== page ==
Dislocated Shoulder Shoulder Shoulder Pain

How to Fix a Dislocated Shoulder

A dislocated shoulder happens when enough force is applied to the arm that the ball dislocates from the socket. If you’ve dislocated your shoulder, you’re likely feeling a lot of pain, your shoulder may appear abnormal, and it’s likely difficult to move your arm/shoulder.

The best way to fix a dislocated shoulder is to visit the emergency room or a healthcare professional such as an upper extremity surgeon. Here’s why you should visit a professional rather than doing it yourself:

  • A proper diagnosis is important. Your shoulder may have dislocated out of the front, back or near the armpit. Determining the direction will help lead your treatment.
  • You may have a fracture. A doctor will take an x-ray to determine if you’ve broken a bone.
  • Your pain can be managed. Because the process of putting the shoulder back in place can be extremely painful, a doctor may use sedation or an anesthetic medication to make you more comfortable.

The process of putting the joint back in place (reduction) is performed by pulling the arm in a specific direction, based on the type of dislocation. Most times, surgery is not needed to fix a shoulder dislocations. Surgery is mostly needed for repeat shoulder dislocations or for injuries that happened alongside the dislocation.

Recovery after a shoulder dislocation can involve a variety of symptoms. You may feel numb for several days or even weeks, and you may be in a sling for 4-6 weeks to improve comfort. Your doctor may recommend physical therapy to make sure you can move your shoulder normally once fully recovered. Usually, you can use your shoulder normally again within a few months.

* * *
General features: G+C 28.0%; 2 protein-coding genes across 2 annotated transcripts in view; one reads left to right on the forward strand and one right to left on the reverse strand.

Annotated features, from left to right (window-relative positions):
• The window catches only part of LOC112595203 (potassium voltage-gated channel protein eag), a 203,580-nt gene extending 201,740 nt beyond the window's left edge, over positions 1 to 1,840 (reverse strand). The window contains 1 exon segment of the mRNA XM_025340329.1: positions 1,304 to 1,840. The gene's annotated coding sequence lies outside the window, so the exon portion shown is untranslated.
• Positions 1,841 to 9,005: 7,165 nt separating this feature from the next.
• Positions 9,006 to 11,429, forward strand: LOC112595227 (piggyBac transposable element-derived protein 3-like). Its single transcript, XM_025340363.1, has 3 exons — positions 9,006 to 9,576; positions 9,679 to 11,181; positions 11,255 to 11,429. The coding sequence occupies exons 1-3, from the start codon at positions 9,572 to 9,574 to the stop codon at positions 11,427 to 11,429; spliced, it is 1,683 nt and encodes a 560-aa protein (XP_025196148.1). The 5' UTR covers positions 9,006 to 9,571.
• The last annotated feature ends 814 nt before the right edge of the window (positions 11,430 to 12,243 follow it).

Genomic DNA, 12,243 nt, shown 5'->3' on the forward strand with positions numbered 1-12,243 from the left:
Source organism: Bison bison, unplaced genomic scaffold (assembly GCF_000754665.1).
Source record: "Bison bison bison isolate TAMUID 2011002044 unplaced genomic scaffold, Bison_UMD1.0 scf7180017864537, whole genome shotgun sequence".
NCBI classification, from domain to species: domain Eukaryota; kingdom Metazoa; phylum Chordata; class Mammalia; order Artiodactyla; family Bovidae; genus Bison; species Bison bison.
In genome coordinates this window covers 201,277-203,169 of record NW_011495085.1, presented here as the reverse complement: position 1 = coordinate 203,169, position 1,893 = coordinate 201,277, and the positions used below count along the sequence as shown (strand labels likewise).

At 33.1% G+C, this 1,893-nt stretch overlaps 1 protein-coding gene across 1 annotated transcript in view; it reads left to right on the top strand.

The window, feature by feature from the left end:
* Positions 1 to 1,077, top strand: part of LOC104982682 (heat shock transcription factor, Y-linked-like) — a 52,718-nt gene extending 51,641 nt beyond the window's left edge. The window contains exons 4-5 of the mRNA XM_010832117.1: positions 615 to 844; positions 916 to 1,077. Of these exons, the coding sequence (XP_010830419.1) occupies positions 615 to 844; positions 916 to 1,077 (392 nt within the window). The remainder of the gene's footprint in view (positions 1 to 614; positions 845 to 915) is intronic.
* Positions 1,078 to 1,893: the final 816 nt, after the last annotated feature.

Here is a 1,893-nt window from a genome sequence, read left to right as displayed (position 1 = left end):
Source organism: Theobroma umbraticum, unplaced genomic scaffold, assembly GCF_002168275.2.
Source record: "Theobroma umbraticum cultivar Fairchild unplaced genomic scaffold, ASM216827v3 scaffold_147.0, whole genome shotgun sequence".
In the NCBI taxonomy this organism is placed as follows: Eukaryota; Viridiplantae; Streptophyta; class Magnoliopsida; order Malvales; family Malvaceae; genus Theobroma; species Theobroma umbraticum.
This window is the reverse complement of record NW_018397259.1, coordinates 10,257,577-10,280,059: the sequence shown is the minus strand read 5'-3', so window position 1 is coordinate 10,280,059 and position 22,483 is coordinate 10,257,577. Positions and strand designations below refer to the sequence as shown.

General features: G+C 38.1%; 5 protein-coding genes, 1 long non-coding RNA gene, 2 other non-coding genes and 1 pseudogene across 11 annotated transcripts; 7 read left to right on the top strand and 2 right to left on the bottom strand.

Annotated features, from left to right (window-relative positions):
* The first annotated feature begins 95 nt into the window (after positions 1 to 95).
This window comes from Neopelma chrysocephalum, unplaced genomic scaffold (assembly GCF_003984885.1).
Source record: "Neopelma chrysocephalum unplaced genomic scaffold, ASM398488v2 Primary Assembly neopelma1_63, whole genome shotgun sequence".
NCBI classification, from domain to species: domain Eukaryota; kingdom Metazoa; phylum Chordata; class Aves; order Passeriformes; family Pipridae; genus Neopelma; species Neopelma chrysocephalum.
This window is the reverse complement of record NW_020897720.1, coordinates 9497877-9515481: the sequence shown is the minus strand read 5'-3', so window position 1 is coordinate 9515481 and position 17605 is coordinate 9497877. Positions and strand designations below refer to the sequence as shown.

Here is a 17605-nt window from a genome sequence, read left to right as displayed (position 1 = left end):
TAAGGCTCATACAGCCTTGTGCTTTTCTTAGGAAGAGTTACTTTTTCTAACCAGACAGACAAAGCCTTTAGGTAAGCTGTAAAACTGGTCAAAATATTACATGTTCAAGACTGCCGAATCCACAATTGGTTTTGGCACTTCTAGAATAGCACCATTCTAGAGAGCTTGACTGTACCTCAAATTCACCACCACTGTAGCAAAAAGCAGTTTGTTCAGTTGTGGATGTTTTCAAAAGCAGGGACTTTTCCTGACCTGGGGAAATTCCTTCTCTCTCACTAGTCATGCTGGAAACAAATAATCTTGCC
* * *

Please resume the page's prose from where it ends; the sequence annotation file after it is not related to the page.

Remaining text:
Be sure to schedule a follow-up appointment with your doctor to discuss your risk of re-location and how to prevent it. Visit www.findahandsurgeon.com to find an upper extremity specialist near you.

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1 Comment
  • October 23, 2019 at 6:44 PM

    While I appreciate this article, I wish the statement “Your doctor may recommend physical therapy” would actually state “outpatient therapy…a certified hand therapist…” or even “physical or occupational therapy”. CHT’s are predominantly OT, have extensive knowledge regarding the entire upper quadrant, have demonstrated that knowledge by attaining the CHT credentialing, and are often much better prepared to address shoulder injuries and issues when compared to a general physical therapist. Again, thank you for this article. Your website is a great resource for all of us!

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